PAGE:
We now describe one way to reuse transaction descriptors. Recall that each locator has a pointer to the transaction descriptor for the transaction that installed that locator (i.e., the transaction whose tm_open( ) operation stored a pointer to that locator in some block header using CAS). Any thread attempting to interpret that locator must examine the associated transaction descriptor to determine whether the transaction that installed the locator is committed, aborted or active. If the transaction descriptor is reused, then care must be taken to ensure that the thread examining a locator does not examine the transaction descriptor for the wrong transaction.
Suppose thread t completes a transaction with transaction descriptor T, installing locators l1, . . . , lk. Before we can recycle T, we must “migrate” the status information for T (that is, whether it committed or aborted) from T to the locators l1, . . . , lk. Recall that the status of a transaction is indicated by a simple code:
We replace the trans field of each locator with a status field, which can have one of two kinds of values: a pointer to a transaction descriptor as before, or a statusCode_t indicating the outcome of the transaction. We refer to the latter as an immediate value.
Each transaction descriptor T keeps track of the set of locators l1, . . . , lk installed on behalf of that transaction. Before a transaction can reuse T, it must first iterate through l1, . . . , lk and ensure that each status field has an immediate value in order to ensure that another transaction does not subsequently read an incorrect status for the transaction that previously used T. One way to accomplish this goal is to use CAS to replace any locator status field containing the address of T with a code indicating whether T committed or aborted. (It is important to use CAS to avoid overwriting a pointer to a different transaction descriptor in the case that the locator has already been reused.) In the following code fragment, we assume that the transaction descriptor includes an is et field containing the set of locators installed by the transaction. A locator is removed from the set by lset_get ( . . . ).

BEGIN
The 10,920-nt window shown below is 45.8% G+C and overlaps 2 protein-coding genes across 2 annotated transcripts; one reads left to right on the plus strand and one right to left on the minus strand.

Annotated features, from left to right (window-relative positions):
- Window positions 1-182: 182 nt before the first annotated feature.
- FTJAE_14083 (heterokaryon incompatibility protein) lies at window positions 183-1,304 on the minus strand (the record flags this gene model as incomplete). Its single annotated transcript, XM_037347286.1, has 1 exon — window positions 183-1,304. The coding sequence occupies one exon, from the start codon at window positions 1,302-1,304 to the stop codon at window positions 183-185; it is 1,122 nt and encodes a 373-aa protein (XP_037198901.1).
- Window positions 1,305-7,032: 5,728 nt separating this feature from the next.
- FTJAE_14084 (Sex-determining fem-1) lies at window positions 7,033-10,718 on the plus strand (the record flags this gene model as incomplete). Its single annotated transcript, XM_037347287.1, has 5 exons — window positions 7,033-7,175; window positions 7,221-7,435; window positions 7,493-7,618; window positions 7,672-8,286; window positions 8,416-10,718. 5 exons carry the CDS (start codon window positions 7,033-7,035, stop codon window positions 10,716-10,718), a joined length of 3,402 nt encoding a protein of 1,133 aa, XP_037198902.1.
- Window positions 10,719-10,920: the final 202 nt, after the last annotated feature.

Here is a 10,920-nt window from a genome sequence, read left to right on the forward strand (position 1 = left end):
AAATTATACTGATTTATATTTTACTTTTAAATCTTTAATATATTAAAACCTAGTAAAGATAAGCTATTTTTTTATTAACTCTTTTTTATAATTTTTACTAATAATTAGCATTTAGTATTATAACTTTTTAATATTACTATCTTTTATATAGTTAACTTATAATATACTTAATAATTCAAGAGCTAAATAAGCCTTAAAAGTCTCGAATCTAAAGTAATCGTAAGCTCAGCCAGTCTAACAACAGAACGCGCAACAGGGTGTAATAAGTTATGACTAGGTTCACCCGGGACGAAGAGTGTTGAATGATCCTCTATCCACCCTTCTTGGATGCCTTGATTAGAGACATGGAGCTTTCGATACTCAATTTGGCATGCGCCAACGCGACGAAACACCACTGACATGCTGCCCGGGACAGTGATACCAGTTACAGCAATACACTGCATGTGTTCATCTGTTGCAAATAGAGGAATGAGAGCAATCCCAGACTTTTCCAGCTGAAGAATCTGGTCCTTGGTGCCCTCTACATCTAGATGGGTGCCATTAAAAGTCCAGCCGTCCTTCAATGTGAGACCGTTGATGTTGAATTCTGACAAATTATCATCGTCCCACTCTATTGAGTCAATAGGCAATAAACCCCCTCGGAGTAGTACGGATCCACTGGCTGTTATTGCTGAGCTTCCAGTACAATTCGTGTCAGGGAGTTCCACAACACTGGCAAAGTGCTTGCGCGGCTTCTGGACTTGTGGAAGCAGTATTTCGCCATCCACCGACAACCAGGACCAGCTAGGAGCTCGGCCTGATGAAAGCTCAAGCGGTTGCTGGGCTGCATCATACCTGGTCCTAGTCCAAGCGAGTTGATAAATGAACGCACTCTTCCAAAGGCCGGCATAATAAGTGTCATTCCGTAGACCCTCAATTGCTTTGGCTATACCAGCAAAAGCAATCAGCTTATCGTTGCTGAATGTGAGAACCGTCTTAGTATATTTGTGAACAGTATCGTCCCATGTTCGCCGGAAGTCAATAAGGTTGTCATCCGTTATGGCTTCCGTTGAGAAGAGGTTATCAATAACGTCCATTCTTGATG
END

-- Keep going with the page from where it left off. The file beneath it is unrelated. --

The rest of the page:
Numerous optimizations are possible. When a thread t acquires ownership of locator l installed by thread t′, t can immediately set the status field of l to any immediate value because any tm_open( ) operation that uses this value to determine the current data block for some logical block will subsequently fail to replace this locator in the block header of the logical block it is opening. Because this is done only by the owner of the locator, it can be done with a simply store, rather than requiring a CAS. This relieves t′ of the need to do a CAS to remove the transaction descriptor pointer. This approach is beneficial in systems where CAS is expensive.
One can extend this optimization further by having each thread rotate through a pool of transaction descriptors. This pool induces a delay between when a transaction commits and when its transaction descriptor is reused. This delay increases the chances that another thread will replace the status fields of locators (using a store as described above), thereby reducing the number of expensive CAS operations.
Under some circumstances, it is advantageous to permit concurrent transactions to read blocks in common without interfering with one another. To support this functionality, we add a new operation:
Void *tm_read(trans_t *t, blockid block);
Like tm_open( ), tm_read( ) returns a pointer to a copy of the block, and the caller can read from or write to this copy. The tm_read( ) operation differs from tm_open( ) in two important respects:
The consistency guarantee for tm_read( ) is the same as for tm_open( ): the pointer returned points to a data block containing some previously committed value of the block. Some implementations may additionally provide the programmer with a more efficient version of tm_read( ) that does not make this guarantee. As before, reading different blocks in the same transaction may yield inconsistent values, but any transaction that observes such inconsistencies is guaranteed not to commit successfully. Also as before, pointers returned by tm_read( ) should be used only within the transaction in which tm_read( ) was invoked.